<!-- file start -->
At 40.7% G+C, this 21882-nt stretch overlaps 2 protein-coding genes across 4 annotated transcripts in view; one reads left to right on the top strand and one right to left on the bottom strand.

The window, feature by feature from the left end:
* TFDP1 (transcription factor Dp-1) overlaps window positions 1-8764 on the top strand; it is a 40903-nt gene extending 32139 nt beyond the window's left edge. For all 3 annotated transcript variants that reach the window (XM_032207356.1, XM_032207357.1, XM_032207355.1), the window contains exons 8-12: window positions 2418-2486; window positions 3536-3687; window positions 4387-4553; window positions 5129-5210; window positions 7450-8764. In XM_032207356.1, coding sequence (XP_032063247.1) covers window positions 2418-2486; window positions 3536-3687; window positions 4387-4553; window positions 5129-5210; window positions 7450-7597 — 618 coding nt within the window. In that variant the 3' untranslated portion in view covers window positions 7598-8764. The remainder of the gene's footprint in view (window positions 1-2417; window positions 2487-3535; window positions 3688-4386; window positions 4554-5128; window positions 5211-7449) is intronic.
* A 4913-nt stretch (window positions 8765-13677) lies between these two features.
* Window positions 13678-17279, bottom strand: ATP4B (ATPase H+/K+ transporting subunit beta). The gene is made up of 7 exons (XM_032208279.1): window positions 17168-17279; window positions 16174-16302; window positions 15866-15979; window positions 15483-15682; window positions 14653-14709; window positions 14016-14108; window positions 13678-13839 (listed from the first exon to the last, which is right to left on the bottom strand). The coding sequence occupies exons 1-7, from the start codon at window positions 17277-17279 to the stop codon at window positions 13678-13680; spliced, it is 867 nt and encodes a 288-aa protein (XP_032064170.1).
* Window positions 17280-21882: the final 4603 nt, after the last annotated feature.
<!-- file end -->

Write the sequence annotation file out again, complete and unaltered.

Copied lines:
At 40.7% G+C, this 21882-nt stretch overlaps 2 protein-coding genes across 4 annotated transcripts in view; one reads left to right on the top strand and one right to left on the bottom strand.

The window, feature by feature from the left end:
* TFDP1 (transcription factor Dp-1) overlaps window positions 1-8764 on the top strand; it is a 40903-nt gene extending 32139 nt beyond the window's left edge. For all 3 annotated transcript variants that reach the window (XM_032207356.1, XM_032207357.1, XM_032207355.1), the window contains exons 8-12: window positions 2418-2486; window positions 3536-3687; window positions 4387-4553; window positions 5129-5210; window positions 7450-8764. In XM_032207356.1, coding sequence (XP_032063247.1) covers window positions 2418-2486; window positions 3536-3687; window positions 4387-4553; window positions 5129-5210; window positions 7450-7597 — 618 coding nt within the window. In that variant the 3' untranslated portion in view covers window positions 7598-8764. The remainder of the gene's footprint in view (window positions 1-2417; window positions 2487-3535; window positions 3688-4386; window positions 4554-5128; window positions 5211-7449) is intronic.
* A 4913-nt stretch (window positions 8765-13677) lies between these two features.
* Window positions 13678-17279, bottom strand: ATP4B (ATPase H+/K+ transporting subunit beta). The gene is made up of 7 exons (XM_032208279.1): window positions 17168-17279; window positions 16174-16302; window positions 15866-15979; window positions 15483-15682; window positions 14653-14709; window positions 14016-14108; window positions 13678-13839 (listed from the first exon to the last, which is right to left on the bottom strand). The coding sequence occupies exons 1-7, from the start codon at window positions 17277-17279 to the stop codon at window positions 13678-13680; spliced, it is 867 nt and encodes a 288-aa protein (XP_032064170.1).
* Window positions 17280-21882: the final 4603 nt, after the last annotated feature.